When the going gets tough, the tough invest in the future. Amid layoffs, restructurings, and rising jet-fuel costs, Flight Options, the Cleveland-based fractional aviation company, announced late last year that it would spend $1 billion for 150 Embraer Phenom 300 light jets.
According to CEO S. Michael Scheeringa, the company is also moving beyond its traditional fractional-ownership business model, adopting instead a system that offers greater flexibility to customers, as well as greater revenue potential to Flight Options. “The fractional model in which people buy an asset is a relatively mature market,” Scheeringa says. “We plan to grow our jet-card and charter businesses. By making these and other changes, we expect an operating income of $100 million per year by 2012.”
Flight Options’ extreme makeover comes at a difficult time for both the commercial and executive aviation industries. According to the International Air Transport Association, in the 12 months following June 2007, jet-fuel costs rose a crippling 90 percent. In May of this year, Flight Options laid off a reported 200 employees in a company-wide downsizing.
While business may be down, few expect it to stay that way. “Consistently, there is a significant demand for reliable, safe, high-end, luxury jet-travel options,” Scheeringa says. With such potential in mind, H.I.G. Capital, a private-equity firm in Miami, purchased Flight Options from Raytheon in November 2007 for an undisclosed sum. H.I.G.’s strategy for rejuvenating Flight Options is multifaceted and, according to Scheeringa, already under way.
The company will take delivery of the first of the Phenom 300s in the fourth quarter of 2009. This seven-passenger, Brazilian-built light jet will join Flight Options’ 130-aircraft fleet, which includes the Hawker 850XP, the Cessna Citation X, and the Embraer Legacy 600. The Embraers ultimately will replace the company’s Hawker 400XP models. “By 2012, we will have a fleet of 300 airplanes,” Scheeringa says.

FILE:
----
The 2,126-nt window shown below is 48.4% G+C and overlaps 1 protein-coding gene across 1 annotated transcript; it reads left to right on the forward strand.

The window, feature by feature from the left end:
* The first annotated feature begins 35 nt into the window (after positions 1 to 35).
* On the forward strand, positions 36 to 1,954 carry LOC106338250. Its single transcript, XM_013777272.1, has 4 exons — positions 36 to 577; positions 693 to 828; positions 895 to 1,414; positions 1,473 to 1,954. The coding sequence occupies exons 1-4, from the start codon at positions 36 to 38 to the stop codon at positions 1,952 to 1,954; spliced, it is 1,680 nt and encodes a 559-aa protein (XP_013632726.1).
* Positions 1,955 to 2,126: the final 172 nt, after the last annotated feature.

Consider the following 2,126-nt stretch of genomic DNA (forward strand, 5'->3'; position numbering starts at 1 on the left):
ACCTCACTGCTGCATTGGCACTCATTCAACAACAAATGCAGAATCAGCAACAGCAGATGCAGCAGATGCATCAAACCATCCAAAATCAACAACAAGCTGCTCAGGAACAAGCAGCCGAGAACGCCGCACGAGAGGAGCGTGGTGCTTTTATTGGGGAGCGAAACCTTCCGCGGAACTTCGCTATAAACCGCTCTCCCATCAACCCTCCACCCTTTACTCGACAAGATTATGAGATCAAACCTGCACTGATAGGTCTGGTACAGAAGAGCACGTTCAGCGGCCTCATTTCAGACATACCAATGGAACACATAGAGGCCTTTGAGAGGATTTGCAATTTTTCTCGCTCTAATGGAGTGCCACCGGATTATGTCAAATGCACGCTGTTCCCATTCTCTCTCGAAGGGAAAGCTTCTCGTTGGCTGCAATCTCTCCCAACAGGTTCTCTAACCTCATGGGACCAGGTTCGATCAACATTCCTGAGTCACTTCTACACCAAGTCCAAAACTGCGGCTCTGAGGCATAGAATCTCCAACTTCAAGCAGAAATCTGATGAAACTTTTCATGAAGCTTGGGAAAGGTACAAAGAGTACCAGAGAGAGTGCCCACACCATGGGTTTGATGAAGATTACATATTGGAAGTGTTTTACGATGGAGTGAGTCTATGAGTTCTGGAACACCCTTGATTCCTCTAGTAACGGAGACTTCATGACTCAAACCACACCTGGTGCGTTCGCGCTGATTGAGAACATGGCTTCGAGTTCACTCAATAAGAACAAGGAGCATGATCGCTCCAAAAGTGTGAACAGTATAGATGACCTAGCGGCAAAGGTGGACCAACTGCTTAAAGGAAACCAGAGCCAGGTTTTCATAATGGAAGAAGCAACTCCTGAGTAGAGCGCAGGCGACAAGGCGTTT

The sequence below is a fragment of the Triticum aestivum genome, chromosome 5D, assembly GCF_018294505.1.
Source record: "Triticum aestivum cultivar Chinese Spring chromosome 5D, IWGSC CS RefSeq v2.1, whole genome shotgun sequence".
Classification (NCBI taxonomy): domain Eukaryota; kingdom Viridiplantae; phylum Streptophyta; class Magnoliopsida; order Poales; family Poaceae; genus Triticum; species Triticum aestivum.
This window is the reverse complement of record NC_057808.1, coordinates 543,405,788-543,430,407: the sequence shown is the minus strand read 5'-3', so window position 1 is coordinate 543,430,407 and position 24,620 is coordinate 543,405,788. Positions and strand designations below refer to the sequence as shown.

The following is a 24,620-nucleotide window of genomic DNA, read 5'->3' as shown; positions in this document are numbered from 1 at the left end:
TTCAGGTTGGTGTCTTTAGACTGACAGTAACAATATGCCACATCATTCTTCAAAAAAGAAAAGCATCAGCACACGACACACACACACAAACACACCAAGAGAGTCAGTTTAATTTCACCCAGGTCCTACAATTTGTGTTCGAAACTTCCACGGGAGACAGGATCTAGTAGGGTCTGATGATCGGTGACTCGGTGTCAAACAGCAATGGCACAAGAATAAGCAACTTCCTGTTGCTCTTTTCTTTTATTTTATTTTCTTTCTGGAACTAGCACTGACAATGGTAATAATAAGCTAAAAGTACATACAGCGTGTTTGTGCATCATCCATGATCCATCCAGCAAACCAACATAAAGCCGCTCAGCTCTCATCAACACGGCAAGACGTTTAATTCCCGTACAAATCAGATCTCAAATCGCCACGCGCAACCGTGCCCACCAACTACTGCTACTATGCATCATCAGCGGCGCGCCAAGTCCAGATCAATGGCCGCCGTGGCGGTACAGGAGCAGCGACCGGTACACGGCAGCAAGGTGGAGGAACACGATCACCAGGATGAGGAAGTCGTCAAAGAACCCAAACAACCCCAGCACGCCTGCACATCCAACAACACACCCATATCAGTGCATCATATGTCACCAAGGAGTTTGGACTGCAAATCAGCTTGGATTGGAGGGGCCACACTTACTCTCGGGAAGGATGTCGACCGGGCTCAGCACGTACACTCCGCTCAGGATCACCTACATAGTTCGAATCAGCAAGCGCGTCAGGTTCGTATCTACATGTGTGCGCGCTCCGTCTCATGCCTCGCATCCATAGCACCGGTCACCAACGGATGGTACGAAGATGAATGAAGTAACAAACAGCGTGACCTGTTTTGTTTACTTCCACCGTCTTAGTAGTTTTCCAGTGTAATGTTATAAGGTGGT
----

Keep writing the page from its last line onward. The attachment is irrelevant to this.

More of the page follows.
Flight Options is also restructuring its operations to gain greater efficiencies and improve aircraft availability. For example, four years ago the company operated seven maintenance bases in North America, but only two of them were in Flight Options’ top-10 travel destinations. Consequently, aircraft sometimes had to make inconvenient flights to maintenance centers for service, which occasionally caused delays. “We have moved those maintenance facilities into the top-three destinations,” Scheeringa says, “including a big new facility in Las Vegas.”
The ability to provide current and future customers with greater flexibility, however, is an even more important differentiator for Flight Options. The company is even test-marketing an innovative hybrid card, which combines advantages of ownership and charter. “Customers still buy an asset that they can depreciate for the tax benefit, but the monthly management fee they pay will vary,” Scheeringa explains.
Fundamentally, Scheeringa and H.I.G. Capital are reinventing Flight Options as a company that earns money by flying customers, as opposed to one that generates revenue by selling fractional assets. Given the success of the fractional model, this change could be risky. But Scheeringa thinks otherwise. “For a company that started making an operating profit just last year,” he says, “we are not about to do anything to jeopardize our market share.”